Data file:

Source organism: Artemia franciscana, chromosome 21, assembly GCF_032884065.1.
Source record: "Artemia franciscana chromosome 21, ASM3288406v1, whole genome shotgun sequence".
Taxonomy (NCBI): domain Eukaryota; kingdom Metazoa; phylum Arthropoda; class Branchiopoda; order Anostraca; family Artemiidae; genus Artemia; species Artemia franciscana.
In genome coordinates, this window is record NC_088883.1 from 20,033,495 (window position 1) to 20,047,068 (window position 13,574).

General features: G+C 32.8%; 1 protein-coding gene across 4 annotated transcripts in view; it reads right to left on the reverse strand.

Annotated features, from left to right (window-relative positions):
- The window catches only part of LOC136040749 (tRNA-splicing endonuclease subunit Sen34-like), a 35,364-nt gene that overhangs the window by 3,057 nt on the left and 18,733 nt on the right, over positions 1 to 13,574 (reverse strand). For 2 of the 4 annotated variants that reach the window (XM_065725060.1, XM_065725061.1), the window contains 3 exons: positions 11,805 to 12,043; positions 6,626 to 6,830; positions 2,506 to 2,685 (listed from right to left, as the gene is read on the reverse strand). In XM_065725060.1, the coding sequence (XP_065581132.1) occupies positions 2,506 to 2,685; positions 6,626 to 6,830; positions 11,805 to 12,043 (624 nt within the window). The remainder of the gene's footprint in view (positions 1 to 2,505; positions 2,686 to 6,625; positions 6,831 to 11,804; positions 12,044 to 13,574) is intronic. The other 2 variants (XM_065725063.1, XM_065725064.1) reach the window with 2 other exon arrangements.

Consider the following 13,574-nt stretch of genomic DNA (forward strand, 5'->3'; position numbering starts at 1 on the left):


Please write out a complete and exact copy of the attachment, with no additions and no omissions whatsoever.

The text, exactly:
Source organism: Artemia franciscana, chromosome 21, assembly GCF_032884065.1.
Source record: "Artemia franciscana chromosome 21, ASM3288406v1, whole genome shotgun sequence".
Taxonomy (NCBI): domain Eukaryota; kingdom Metazoa; phylum Arthropoda; class Branchiopoda; order Anostraca; family Artemiidae; genus Artemia; species Artemia franciscana.
In genome coordinates, this window is record NC_088883.1 from 20,033,495 (window position 1) to 20,047,068 (window position 13,574).

General features: G+C 32.8%; 1 protein-coding gene across 4 annotated transcripts in view; it reads right to left on the reverse strand.

Annotated features, from left to right (window-relative positions):
- The window catches only part of LOC136040749 (tRNA-splicing endonuclease subunit Sen34-like), a 35,364-nt gene that overhangs the window by 3,057 nt on the left and 18,733 nt on the right, over positions 1 to 13,574 (reverse strand). For 2 of the 4 annotated variants that reach the window (XM_065725060.1, XM_065725061.1), the window contains 3 exons: positions 11,805 to 12,043; positions 6,626 to 6,830; positions 2,506 to 2,685 (listed from right to left, as the gene is read on the reverse strand). In XM_065725060.1, the coding sequence (XP_065581132.1) occupies positions 2,506 to 2,685; positions 6,626 to 6,830; positions 11,805 to 12,043 (624 nt within the window). The remainder of the gene's footprint in view (positions 1 to 2,505; positions 2,686 to 6,625; positions 6,831 to 11,804; positions 12,044 to 13,574) is intronic. The other 2 variants (XM_065725063.1, XM_065725064.1) reach the window with 2 other exon arrangements.

Consider the following 13,574-nt stretch of genomic DNA (forward strand, 5'->3'; position numbering starts at 1 on the left):